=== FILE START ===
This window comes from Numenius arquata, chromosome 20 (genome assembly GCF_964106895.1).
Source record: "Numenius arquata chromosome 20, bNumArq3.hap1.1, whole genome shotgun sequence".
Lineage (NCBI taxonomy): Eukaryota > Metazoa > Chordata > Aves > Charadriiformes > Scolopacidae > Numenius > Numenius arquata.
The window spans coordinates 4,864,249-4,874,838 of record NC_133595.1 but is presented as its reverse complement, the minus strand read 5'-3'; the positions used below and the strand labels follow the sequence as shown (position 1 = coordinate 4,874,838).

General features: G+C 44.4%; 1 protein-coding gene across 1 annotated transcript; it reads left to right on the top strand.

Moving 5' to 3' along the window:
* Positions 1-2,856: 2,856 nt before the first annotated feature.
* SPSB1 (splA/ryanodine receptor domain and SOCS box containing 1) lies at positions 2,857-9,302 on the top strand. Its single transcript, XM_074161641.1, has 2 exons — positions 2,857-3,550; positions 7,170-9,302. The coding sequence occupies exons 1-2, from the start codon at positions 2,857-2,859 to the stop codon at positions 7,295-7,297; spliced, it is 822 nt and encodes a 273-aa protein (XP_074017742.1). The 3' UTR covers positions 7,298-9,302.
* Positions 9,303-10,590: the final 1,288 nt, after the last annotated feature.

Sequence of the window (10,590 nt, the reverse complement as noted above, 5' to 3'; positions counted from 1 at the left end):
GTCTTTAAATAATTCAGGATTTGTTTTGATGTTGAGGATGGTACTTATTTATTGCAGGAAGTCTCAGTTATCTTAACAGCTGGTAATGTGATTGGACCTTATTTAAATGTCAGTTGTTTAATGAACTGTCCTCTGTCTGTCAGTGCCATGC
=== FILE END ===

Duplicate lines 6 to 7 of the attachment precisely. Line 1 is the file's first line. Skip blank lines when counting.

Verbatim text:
Moving 5' to 3' along the window:
* Positions 1-2,856: 2,856 nt before the first annotated feature.